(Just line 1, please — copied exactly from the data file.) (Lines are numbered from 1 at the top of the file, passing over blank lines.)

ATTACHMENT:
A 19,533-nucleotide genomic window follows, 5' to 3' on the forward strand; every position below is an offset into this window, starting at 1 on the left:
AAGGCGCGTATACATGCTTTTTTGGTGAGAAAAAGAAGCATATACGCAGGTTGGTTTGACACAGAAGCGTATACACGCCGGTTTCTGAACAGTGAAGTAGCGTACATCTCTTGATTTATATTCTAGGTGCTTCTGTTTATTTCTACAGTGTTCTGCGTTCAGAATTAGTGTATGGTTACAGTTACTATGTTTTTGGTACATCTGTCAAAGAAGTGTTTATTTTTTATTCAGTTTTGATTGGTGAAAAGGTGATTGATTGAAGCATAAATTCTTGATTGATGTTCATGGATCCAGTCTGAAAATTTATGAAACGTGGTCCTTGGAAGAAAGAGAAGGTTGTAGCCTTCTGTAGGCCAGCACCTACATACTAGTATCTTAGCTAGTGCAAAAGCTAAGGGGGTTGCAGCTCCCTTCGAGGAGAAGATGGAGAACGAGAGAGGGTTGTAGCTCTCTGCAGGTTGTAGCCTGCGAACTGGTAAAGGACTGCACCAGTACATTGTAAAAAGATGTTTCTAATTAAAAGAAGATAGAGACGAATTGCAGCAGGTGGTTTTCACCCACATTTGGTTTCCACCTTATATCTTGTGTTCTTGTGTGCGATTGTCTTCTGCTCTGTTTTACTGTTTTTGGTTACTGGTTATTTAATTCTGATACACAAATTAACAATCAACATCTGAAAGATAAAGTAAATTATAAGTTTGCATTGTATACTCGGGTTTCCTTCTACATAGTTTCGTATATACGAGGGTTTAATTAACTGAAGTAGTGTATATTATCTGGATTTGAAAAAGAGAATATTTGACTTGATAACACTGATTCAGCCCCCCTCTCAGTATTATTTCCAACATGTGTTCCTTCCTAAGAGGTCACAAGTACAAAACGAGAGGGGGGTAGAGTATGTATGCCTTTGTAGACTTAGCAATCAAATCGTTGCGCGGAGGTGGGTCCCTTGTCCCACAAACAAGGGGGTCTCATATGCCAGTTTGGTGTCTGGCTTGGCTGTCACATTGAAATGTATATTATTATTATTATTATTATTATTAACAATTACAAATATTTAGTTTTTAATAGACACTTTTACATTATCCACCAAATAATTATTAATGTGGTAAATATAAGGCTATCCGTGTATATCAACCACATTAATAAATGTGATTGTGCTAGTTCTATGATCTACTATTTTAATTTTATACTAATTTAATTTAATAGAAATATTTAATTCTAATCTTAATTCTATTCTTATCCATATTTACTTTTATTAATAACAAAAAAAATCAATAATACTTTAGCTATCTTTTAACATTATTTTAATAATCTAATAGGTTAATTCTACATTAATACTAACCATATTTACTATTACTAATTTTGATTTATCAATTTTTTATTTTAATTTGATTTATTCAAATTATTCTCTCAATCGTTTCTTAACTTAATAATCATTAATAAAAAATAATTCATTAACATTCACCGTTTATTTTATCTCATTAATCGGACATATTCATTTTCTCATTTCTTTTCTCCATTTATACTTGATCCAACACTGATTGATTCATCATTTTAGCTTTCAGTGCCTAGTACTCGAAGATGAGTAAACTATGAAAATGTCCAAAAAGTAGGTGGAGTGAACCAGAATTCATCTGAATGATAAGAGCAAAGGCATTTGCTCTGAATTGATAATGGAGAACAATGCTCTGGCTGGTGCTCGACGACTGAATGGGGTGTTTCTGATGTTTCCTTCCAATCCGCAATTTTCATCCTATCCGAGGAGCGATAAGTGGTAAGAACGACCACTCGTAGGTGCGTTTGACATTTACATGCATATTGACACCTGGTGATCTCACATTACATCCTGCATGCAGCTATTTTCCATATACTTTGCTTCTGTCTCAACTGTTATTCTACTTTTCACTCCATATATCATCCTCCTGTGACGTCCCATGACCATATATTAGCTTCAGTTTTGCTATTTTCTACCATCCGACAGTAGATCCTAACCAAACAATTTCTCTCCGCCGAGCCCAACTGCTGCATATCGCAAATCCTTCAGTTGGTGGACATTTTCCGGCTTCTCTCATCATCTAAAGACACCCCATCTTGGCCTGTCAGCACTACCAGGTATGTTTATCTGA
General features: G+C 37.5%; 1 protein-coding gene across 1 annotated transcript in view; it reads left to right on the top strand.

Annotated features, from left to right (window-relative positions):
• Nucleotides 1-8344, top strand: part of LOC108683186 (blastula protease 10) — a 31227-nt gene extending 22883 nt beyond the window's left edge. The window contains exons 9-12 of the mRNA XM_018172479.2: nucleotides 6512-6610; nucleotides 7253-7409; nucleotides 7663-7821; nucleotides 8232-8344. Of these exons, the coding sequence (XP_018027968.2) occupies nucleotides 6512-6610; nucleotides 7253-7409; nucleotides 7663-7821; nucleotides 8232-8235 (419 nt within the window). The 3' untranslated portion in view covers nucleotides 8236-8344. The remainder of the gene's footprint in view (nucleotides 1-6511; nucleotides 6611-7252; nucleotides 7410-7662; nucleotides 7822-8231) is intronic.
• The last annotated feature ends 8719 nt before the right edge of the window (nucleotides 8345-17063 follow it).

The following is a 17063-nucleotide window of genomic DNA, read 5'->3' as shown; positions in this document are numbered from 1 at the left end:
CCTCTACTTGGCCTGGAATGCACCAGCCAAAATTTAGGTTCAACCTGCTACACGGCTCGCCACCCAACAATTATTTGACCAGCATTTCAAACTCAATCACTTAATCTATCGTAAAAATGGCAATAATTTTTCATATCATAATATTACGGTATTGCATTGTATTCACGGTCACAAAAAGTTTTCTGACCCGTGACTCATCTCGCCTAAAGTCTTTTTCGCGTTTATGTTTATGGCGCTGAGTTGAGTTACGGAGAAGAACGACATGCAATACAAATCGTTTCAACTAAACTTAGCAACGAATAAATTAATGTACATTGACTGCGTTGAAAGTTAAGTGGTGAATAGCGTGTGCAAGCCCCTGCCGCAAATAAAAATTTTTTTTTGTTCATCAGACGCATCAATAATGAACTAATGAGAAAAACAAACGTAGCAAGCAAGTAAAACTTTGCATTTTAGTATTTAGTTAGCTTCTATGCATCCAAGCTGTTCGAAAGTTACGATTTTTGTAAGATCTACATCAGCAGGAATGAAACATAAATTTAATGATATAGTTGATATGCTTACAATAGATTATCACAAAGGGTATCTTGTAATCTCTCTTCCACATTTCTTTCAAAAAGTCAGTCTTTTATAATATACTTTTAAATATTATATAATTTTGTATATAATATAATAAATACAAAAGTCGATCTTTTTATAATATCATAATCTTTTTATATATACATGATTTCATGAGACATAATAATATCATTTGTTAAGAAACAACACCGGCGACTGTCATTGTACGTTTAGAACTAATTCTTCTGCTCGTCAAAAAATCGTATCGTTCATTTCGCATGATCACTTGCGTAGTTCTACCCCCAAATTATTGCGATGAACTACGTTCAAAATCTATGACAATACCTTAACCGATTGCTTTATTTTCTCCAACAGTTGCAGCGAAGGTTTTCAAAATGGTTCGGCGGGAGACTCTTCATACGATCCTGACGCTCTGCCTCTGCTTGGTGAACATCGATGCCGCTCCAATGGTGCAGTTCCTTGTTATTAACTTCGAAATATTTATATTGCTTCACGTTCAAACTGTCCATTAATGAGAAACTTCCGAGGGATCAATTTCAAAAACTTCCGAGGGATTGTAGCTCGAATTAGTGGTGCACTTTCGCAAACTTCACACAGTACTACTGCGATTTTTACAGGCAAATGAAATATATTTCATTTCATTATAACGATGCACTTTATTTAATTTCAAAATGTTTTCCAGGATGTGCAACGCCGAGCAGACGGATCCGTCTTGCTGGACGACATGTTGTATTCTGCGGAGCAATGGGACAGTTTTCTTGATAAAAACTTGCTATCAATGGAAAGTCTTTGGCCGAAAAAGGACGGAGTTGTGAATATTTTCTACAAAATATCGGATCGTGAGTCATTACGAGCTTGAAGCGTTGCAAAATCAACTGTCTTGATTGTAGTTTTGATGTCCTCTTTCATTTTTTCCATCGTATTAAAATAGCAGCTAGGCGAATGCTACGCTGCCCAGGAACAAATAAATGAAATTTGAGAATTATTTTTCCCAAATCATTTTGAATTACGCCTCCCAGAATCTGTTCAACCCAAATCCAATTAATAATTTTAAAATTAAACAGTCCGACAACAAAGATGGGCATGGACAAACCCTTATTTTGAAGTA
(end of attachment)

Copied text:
A 19,533-nucleotide genomic window follows, 5' to 3' on the forward strand; every position below is an offset into this window, starting at 1 on the left: